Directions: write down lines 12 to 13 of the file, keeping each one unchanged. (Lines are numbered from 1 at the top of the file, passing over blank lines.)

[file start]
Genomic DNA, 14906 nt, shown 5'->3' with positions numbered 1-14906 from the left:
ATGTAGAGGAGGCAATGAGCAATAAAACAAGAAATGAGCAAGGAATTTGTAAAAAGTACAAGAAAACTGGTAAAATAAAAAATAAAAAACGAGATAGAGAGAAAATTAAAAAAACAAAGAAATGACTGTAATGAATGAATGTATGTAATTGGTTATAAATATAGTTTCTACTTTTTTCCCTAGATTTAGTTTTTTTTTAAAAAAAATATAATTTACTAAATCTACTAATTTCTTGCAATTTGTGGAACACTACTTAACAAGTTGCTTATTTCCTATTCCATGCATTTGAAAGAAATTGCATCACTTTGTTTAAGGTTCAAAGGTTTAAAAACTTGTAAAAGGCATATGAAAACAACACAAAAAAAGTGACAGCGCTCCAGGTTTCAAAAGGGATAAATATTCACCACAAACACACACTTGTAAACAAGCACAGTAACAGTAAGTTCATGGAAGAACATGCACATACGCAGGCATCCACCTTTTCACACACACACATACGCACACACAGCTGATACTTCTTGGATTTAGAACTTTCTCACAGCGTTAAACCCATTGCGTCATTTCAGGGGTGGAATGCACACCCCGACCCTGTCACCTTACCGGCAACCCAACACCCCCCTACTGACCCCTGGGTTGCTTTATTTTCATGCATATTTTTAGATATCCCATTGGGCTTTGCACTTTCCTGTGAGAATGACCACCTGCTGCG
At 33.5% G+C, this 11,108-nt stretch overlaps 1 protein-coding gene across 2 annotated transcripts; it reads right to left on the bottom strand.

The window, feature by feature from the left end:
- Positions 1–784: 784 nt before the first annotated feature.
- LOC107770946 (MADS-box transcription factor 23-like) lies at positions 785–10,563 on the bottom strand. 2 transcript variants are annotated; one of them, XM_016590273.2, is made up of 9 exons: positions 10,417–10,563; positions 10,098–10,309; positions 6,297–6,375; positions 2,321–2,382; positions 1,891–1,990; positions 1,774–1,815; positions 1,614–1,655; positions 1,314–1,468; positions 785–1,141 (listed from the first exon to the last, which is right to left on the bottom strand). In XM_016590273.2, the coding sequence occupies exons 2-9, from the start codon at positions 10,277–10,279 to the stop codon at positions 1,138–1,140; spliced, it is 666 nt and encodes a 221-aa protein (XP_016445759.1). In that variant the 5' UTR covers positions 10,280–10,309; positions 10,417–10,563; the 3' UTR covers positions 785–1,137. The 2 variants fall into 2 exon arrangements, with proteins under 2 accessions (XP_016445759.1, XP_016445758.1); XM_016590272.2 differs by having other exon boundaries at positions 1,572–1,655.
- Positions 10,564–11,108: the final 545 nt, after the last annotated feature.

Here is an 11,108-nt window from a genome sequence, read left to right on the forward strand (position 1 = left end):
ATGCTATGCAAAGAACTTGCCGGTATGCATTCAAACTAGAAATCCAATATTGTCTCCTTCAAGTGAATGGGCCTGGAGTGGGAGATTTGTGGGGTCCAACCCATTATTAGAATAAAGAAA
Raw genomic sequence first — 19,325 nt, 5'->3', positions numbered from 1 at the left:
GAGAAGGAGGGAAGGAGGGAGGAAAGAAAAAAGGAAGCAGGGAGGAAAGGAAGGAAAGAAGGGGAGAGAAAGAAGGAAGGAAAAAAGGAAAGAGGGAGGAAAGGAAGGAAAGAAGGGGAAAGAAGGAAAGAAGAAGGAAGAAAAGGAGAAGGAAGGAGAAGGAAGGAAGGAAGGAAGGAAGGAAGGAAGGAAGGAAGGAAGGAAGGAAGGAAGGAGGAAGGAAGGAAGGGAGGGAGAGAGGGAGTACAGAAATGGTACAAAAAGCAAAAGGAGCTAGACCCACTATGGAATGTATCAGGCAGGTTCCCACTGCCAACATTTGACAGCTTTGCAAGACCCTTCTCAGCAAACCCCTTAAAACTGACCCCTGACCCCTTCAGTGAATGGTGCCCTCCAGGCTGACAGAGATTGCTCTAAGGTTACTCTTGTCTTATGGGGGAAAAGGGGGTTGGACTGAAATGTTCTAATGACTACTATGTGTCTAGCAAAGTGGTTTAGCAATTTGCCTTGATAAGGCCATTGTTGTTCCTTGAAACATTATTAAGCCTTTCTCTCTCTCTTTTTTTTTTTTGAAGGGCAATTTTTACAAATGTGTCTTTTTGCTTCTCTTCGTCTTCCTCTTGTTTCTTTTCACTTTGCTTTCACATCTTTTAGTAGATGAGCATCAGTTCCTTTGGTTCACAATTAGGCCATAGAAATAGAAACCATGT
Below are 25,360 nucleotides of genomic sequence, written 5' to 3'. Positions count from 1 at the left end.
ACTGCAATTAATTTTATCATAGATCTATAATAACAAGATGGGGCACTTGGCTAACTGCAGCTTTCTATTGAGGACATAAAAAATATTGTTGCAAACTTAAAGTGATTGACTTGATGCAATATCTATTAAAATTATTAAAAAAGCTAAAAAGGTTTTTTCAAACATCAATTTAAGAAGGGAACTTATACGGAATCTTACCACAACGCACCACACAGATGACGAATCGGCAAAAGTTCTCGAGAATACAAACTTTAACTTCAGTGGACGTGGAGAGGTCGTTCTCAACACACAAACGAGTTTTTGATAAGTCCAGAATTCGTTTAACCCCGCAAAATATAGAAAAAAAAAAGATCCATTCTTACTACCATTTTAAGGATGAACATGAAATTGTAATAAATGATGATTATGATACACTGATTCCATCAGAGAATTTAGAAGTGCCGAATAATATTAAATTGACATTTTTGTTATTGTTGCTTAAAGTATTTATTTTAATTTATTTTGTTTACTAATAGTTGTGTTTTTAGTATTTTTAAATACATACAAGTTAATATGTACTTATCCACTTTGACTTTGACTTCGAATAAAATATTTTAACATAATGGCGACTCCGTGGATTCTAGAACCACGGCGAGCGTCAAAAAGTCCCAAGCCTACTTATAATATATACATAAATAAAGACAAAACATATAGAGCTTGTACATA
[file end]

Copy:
Below are 25,360 nucleotides of genomic sequence, written 5' to 3'. Positions count from 1 at the left end.
ACTGCAATTAATTTTATCATAGATCTATAATAACAAGATGGGGCACTTGGCTAACTGCAGCTTTCTATTGAGGACATAAAAAATATTGTTGCAAACTTAAAGTGATTGACTTGATGCAATATCTATTAAAATTATTAAAAAAGCTAAAAAGGTTTTTTCAAACATCAATTTAAGAAGGGAACTTATACGGAATCTTACCACAACGCACCACACAGATGACGAATCGGCAAAAGTTCTCGAGAATACAAACTTTAACTTCAGTGGACGTGGAGAGGTCGTTCTCAACACACAAACGAGTTTTTGATAAGTCCAGAATTCGTTTAACCCCGCAAAATATAGAAAAAAAAAAGATCCATTCTTACTACCATTTTAAGGATGAACATGAAATTGTAATAAATGATGATTATGATACACTGATTCCATCAGAGAATTTAGAAGTGCCGAATAATATTAAATTGACATTTTTGTTATTGTTGCTTAAAGTATTTATTTTAATTTATTTTGTTTACTAATAGTTGTGTTTTTAGTATTTTTAAATACATACAAGTTAATATGTACTTATCCACTTTGACTTTGACTTCGAATAAAATATTTTAACATAATGGCGACTCCGTGGATTCTAGAACCACGGCGAGCGTCAAAAAGTCCCAAGCCTACTTATAATATATACATAAATAAAGACAAAACATATAGAGCTTGTACATA